Cox’s claim that the sign’s vandalism was the result of a hate crime is also not easy to process. Hate crimes themselves carry a legal definition, used to describe bias-motivated violence on the basis of personal characteristics. Traits include race, religion, appearance, nationality, language and disability. Incidents include offensive graffiti and/or damage to property on the basis of personal characteristics, which would contradict quotes given by the Lansing police officer in the story if simple definitions were applied. Based on what the Lansing police officer said, it’s possible he or his department have processed more grotesque hate crimes within his jurisdiction that went beyond graffiti on public property, or he could have been speaking generically.
Furthermore, without any clues to the culprit, investigating the incident as a hate crime is difficult to justify. Theoretically, Cox herself could have vandalized the sign to attract attention to herself, although committing such an act would be illogical considering the amount of time lobbying and receiving a sign to alert people about her son. If the perpetrator was indeed found, as was the case in a January incident in the Twin Cities reported by several news outlets (I linked WCCO’s version), finding ground to consider the incident a hate crime would be less difficult.
This also brings up the emotional investment of mothers regarding their children born with a “disadvantage.” Paternal instincts influence their thought process, which can lead them to decisions or beliefs they wouldn’t otherwise possess. There’s no way to determine if Cox would still believe such an act would be a hate crime if autism didn’t affect her personally. This is not to say having children leads parents to making illogical, impulsive decisions, but their feelings may simply reflect a retaliatory mood should they believe their children are under attack. Thoughts of vengeance are nothing new, if recent media coverage of Casey Anthony’s trial provide sociological indications.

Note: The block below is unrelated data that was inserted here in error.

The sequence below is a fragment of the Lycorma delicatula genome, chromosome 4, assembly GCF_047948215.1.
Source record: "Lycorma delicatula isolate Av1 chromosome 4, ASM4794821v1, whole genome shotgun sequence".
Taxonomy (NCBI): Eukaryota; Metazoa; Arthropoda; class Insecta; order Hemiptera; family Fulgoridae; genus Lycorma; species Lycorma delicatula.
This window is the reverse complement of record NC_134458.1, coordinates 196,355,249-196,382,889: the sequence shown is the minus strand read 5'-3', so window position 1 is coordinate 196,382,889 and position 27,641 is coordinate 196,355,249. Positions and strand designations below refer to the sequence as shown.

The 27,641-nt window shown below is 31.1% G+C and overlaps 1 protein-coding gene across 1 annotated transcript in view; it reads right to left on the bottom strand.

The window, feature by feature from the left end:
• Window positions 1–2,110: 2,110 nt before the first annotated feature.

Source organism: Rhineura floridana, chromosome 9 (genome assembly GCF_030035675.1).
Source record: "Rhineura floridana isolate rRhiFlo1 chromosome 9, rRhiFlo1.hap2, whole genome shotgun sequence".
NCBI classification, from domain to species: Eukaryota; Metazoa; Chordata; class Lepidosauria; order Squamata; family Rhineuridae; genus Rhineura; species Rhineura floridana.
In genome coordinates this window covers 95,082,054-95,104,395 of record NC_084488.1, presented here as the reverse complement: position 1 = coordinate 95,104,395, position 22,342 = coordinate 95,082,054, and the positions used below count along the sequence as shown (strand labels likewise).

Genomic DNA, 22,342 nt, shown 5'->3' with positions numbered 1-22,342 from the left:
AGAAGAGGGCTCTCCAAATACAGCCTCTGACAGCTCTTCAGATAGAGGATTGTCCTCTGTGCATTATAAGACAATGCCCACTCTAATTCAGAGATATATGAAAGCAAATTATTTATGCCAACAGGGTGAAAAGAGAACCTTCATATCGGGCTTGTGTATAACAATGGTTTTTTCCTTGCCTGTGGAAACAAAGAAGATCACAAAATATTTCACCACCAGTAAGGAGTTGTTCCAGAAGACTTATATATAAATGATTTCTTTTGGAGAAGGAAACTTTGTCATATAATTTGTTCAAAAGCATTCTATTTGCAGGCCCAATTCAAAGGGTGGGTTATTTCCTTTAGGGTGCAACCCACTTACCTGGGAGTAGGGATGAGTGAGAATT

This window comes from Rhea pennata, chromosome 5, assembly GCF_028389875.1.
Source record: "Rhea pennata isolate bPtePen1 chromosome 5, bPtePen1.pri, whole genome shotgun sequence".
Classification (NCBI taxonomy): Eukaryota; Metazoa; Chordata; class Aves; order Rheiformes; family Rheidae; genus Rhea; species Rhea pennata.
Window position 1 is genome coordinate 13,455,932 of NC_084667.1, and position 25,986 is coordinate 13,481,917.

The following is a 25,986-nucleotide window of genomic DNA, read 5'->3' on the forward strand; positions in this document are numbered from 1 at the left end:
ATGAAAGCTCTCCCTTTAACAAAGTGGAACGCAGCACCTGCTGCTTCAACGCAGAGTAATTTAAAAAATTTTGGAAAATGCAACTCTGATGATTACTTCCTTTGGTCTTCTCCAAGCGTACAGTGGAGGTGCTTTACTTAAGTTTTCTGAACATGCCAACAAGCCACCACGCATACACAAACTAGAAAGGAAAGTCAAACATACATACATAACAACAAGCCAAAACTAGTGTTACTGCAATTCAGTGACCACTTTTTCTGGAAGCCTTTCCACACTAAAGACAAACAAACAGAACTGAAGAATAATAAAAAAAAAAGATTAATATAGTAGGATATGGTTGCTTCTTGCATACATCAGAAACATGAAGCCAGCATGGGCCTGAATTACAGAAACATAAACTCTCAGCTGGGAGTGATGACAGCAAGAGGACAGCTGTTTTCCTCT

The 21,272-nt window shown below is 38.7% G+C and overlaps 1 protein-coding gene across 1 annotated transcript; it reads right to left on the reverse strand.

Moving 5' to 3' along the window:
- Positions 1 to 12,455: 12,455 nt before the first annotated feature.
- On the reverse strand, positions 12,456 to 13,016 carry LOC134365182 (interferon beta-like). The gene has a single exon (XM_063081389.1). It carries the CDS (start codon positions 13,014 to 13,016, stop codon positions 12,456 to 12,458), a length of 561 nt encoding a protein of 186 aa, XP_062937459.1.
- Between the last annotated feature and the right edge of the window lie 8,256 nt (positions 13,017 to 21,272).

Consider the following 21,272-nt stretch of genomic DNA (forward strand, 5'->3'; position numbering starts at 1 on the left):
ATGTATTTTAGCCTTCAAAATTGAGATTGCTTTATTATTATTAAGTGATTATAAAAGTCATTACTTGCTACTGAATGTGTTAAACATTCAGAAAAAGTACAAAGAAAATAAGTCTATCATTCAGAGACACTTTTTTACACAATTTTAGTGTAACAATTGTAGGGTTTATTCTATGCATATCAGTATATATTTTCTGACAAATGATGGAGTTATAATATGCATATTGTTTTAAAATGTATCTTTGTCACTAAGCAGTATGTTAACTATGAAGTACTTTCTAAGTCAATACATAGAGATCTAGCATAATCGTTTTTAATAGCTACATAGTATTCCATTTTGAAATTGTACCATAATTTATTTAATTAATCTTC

The story itself does more than simple police blotter because its nature doesn’t carry the repetition of “typical” crimes. Making specific signs warning of handicapped people has been somewhat controversial, as concerns, such as what Machak reports, creep into the public psyche. Other worries reflect potential consequences of publicly “transmitting” that at least one person in the neighborhood suffers a mental disability. Machak deduces that leading the story with the events that led to the sign would clarify why its vandalism was troublesome, as most readers would ponder over a “Caution: Handicapped Person” versus “Stop” or “Yield.”
Future story paths will be dependent on what happens to the sign. If graffiti continues, stories on public safety for the disabled may appear, which may lead to a closer mainstream examination of addressing the public about people who suffer from autism and other disorders. It could also re-open a dialogue on the struggle for acceptance in the face of other characteristics.
In a study published in the journal Nature and subsequently reported by Robert Langreth of Bloomberg News, Stanford University researchers found that stimulating brain cells with light in mice caused autism-like symptoms.
Scientists implanted light-sensitive proteins into parts of the brain linked with social behavior, then activated them with blue lasers that were routed using fiber-optic cables. The mice subsequently didn’t socialize with other animals. When using a laser to activate cells inhibiting brain activity, the social behavior was partly restored.